The Great Salt Debate

Does reducing sodium make you healthier? Nutrition Diva tackles the sodium question and offers 3 tips to stay healthy

Monica Reinagel, MS, LD/N, CNS
4-minute read
Episode #151

Think the debate over the national debt was contentious? That’s nothing compared to the war being waged in scientific circles about how much sodium it’s safe to eat.  It’s not a new debate—it’s been going on for decades. But recently, the argument has grown more heated. As researchers duke it out in the pages of medical journals, poor consumers are caught in a cross-fire of contradictory recommendations.

Last month, for example, a highly regarded panel of scientists concluded that “cutting down on the amount of salt has no clear benefits.”  Just one week later, researchers from the CDC insisted “a diet high in sodium increases risk of death from all causes.”  In both cases, researchers can cite decades of data on thousands of subjects to support their conclusions. What’s going on here?

Why Can’t the Experts Agree on Sodium?

Part of the confusion lies in trying to make a single recommendation for everyone. If you’re sensitive to the effects of sodium, eating too much salt can raise your blood pressure—and that can be life-threatening.

You’re more likely to be salt sensitive if you are:

  • Over 50

  • Overweight

  • African American

  • Have impaired kidney function

People who have high blood pressure or any other reason to believe that they might be sensitive to the effects of sodium are generally advised to keep their sodium intake low—and that makes sense.  Specifically, the recommendation for those with reason to limit their sodium intake is to keep it below 1,500mg per day.  That’s a little more than half a teaspoon of regular table salt.

Are Some People Immune to the Effects of Salt?

If you have an active lifestyle, you can tolerate a higher salt intake than someone who is more sedentary.

But not everyone is sensitive to salt.  Some people can eat 2 or 3 times that much salt without it affecting their blood pressure or causing any other obvious problems. Some of that is pure genetics, but a lot of it depends on what else you’re eating. Another reason that I think the experts have had such a hard time agreeing on how much salt you can safely eat is that they are focused too narrowly on sodium, without considering the rest of your diet.

Diet and Lifestyle Affects Your Ability to Tolerate Salt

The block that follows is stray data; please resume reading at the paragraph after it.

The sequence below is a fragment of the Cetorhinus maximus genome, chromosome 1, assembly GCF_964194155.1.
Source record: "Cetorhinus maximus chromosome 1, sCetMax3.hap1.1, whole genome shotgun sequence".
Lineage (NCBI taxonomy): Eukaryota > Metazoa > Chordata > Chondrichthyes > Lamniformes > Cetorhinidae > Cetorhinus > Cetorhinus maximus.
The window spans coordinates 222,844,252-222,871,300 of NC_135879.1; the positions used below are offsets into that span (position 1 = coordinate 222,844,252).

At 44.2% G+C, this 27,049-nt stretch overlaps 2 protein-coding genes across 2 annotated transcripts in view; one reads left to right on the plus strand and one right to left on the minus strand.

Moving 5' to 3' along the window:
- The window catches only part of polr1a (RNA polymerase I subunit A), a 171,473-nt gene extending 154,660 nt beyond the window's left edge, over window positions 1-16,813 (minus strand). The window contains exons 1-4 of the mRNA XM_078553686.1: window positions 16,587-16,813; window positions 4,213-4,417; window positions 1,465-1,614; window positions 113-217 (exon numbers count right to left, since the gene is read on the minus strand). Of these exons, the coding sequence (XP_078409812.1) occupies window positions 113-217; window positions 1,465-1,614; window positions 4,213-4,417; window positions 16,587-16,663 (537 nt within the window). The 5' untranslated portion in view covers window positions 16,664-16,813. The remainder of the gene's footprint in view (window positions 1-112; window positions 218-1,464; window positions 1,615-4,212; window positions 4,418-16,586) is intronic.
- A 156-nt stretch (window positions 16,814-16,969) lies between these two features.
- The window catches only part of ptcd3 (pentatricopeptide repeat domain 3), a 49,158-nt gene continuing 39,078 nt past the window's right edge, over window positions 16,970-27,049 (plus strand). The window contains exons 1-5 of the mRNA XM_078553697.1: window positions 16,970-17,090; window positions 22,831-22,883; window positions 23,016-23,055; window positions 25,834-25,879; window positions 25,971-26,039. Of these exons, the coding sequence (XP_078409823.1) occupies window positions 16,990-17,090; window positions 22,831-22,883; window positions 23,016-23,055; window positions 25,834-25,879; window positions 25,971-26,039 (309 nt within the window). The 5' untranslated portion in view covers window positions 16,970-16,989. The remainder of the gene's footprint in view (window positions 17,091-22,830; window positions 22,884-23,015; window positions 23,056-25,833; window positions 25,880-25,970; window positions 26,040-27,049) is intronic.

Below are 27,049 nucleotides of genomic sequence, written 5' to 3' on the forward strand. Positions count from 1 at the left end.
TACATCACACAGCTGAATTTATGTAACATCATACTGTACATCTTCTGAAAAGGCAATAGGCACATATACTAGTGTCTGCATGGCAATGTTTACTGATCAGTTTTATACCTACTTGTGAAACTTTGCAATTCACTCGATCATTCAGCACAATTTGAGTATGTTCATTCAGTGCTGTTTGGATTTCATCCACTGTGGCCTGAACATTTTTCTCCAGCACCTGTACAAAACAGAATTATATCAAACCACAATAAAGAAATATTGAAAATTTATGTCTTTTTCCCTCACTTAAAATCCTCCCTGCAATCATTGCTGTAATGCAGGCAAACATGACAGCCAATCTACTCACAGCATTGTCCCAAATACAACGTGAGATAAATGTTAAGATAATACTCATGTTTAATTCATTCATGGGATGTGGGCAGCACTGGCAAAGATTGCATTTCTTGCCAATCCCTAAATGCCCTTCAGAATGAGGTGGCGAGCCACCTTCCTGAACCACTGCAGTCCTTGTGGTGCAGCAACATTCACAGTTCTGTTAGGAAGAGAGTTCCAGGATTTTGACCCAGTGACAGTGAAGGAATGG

For example, if your diet includes a lot of potassium, which we get from fruits and vegetables, dairy products, and other whole foods, it appears to counter the effects of high sodium intake.  Of course, there are myriad other benefits to eating more fruits, vegetables, and minimally processed foods.

There’s also some intriguing research suggesting that our bodies may absorb more sodium from food when our diet is high in sugar. (Credit for finding this tidbit goes to Summer Tomato blogger Darya Pino.)  Even if you’re not particularly salt sensitive, there are a lot of other good reasons to limit your sugar consumption.

See also: Why is Sugar Bad?

Lifestyle plays a role as well. You lose a lot of salt when you exercise or perspire, for example. So if you have an active lifestyle (and I hope you do), you can tolerate a higher salt intake than someone who is more sedentary.  Being more active also helps you maintain a healthy body weight which—you guessed it—reduces your risk of high blood pressure.

3 Quick and Dirty Tips for Balancing Your Sodium Intake

Researchers can probably slice and dice the data on sodium and health for another few decades without reaching a consensus—and they’re never going to come up with one recommendation that is appropriate for everyone. But when you look at the larger picture, it’s actually fairly easy to arrive at some basic principles that that are good advice for one and all:

1. Limit processed and prepared foods—including fast food and snack foods.   This is where the vast majority—up to 80%--of the sodium in the American diet comes from. Cutting back on these foods is the easiest way to reduce your sodium intake. Even if you don’t need to worry about salt, you’ll still benefit from limiting processed foods—because they are also the source of a lot of excess fat, sugar, and empty calories.

See also:  How to Get Flavor without Sodium

2. Eat more fresh fruits and vegetables.  These foods are high in potassium, which counters the effects of salt and helps regulate blood pressure. But fruits and vegetables are packed with all kinds of other nutrients, as well, so they’re a healthy addition to any diet. Plus, they’re low in calories—a bonus for weight control.

3. Stay active and maintain a healthy body weight.   Exercising and keeping your weight down will reduce your risk of high blood pressure and salt sensitivity—and also cut your risk of a long list of diseases and conditions—and increase your quality of life.

Feel free to post your comments and questions in Comments below or on my Nutrition Diva Facebook Page.  I answer a lot of listener questions in my free weekly newsletter, so if you’ve sent a question my way, be sure you’re signed up to receive that.

Image courtesy of Shutterstock

About the Author

Monica Reinagel, MS, LD/N, CNS

Monica Reinagel is a board-certified licensed nutritionist, author, and the creator of one of iTunes' most highly ranked health and fitness podcasts. Her advice is regularly featured on the TODAY show, Dr. Oz, NPR, and in the nation's leading newspapers, magazines, and websites. Do you have a nutrition question? Call the Nutrition Diva listener line at 443-961-6206. Your question could be featured on the show.